Several detained by AA as military tensions rise Following the death of a National League for Democracy (NLD) official in detention, military
tensions continue to increase. The NLD member was detained for his attempts to organize a rally supporting Aung San Suu Kyi’s appearance at the Hague for the ICJ hearing. He was killed mid-December by explosions, which sparked criticism that AA has failed to protect those in custody. In response, an AA spokesperson said that community is also at risk of attacks by the Burma Army. No one has taken responsibility for the death of the MP with the AA and Burma Army both accusing the other of the military strike.
The most recent abduction by the AA is the director of military-backed telecom operator Mytel along with his driver.

Ongoing violence in Rakhine State has experts estimating that as many as 100 000 people have been forcibly displaced by the clashes between the Burma Army
and Arakan Army over the last year.

Shan State
Livelihoods threatened, security undermined by various armed actors The instability in Shan State has continued to escalate as calls from civilians for an end to
conflict are amplified in the media. The testimony of a young father who lost his wife and children from artillery shells exacerbates the toll the fighting is taking on innocent lives.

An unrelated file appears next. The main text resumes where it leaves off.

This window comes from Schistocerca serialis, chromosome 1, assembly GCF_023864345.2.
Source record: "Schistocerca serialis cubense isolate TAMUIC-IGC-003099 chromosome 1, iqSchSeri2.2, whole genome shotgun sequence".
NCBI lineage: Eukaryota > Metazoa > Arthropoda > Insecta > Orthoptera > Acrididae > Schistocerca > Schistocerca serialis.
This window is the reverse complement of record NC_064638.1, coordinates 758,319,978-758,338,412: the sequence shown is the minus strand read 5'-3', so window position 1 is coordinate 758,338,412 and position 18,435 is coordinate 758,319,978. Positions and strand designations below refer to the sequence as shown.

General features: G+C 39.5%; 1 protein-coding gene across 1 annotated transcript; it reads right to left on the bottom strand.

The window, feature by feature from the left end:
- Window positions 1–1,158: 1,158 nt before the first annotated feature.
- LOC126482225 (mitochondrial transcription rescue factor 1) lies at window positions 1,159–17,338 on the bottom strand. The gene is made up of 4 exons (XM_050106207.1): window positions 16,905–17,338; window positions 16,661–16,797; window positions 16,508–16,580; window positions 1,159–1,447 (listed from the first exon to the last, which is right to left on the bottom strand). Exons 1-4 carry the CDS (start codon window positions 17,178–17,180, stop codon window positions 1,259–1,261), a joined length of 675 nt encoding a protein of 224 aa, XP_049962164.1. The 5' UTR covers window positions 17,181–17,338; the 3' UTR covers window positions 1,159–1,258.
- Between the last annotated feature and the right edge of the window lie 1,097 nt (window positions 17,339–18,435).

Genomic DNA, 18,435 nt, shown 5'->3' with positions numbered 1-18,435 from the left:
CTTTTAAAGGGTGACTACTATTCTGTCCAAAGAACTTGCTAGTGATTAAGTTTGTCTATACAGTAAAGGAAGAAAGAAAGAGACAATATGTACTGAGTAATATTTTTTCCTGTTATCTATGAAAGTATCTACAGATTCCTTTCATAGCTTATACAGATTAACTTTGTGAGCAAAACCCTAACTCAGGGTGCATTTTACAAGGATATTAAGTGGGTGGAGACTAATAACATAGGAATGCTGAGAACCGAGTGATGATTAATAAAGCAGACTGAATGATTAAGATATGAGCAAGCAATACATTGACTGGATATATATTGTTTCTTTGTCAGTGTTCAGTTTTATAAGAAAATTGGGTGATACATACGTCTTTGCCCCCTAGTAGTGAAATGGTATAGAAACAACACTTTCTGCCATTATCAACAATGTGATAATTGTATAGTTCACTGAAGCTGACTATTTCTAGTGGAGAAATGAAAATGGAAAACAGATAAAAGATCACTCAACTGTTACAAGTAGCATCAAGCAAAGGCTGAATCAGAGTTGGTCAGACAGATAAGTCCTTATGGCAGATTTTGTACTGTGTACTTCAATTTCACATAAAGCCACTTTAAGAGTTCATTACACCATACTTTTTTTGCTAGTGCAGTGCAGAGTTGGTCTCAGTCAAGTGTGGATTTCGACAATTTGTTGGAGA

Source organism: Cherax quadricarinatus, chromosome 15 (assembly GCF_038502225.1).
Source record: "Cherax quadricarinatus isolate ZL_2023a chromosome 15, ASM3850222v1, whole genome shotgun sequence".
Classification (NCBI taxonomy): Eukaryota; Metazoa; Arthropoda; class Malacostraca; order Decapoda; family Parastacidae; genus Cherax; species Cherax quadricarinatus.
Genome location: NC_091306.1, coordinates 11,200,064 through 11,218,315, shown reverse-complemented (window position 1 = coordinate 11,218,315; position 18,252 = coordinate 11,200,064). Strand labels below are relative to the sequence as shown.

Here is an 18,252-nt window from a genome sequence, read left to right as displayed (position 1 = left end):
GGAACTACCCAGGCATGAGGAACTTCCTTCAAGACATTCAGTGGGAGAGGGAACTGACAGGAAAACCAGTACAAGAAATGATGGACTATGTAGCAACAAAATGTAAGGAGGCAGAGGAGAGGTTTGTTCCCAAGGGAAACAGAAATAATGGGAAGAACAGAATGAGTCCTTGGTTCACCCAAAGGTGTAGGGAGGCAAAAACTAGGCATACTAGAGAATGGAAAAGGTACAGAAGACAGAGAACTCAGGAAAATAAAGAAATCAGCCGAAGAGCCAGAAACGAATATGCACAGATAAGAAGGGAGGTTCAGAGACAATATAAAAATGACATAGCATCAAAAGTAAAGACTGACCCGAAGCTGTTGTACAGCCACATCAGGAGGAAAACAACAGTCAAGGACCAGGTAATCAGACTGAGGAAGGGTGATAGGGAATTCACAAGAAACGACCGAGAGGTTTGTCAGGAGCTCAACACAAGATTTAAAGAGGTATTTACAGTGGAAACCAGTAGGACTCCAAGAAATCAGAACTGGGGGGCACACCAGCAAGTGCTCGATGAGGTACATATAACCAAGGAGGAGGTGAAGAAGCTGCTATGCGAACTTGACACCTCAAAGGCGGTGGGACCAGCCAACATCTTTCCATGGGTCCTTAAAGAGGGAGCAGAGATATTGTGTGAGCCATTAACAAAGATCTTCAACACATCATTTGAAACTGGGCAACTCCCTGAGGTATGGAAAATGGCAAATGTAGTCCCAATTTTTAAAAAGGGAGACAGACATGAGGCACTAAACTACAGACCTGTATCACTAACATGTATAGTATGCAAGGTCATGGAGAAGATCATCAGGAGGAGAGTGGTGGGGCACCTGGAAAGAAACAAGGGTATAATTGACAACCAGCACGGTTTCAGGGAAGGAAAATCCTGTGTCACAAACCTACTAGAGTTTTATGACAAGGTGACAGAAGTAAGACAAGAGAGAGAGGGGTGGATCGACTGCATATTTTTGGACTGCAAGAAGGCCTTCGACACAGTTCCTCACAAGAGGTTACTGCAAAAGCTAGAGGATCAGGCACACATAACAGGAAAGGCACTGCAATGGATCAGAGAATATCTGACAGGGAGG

The 37-year old man recalled, ‘my life is meaningless – I feel unbearably sad.’ Similar sentiments were echoed by civilians who spoke out against lavish peace talk
meetings in Shan State while government stakeholders fail to uphold and maintain the security of the people. In fact, the situation remains far from safe with outbreaks of clashes frequently taking place in civilian areas -not military bases. In a desperate plea, one civilian in an interview with the Irrawaddy remarked, “I am always obsessed about the possibility of artillery shells falling on our village. In the middle of the night, I wake up with anxiety and I hear the sounds of shelling. We are humans—please spare us.”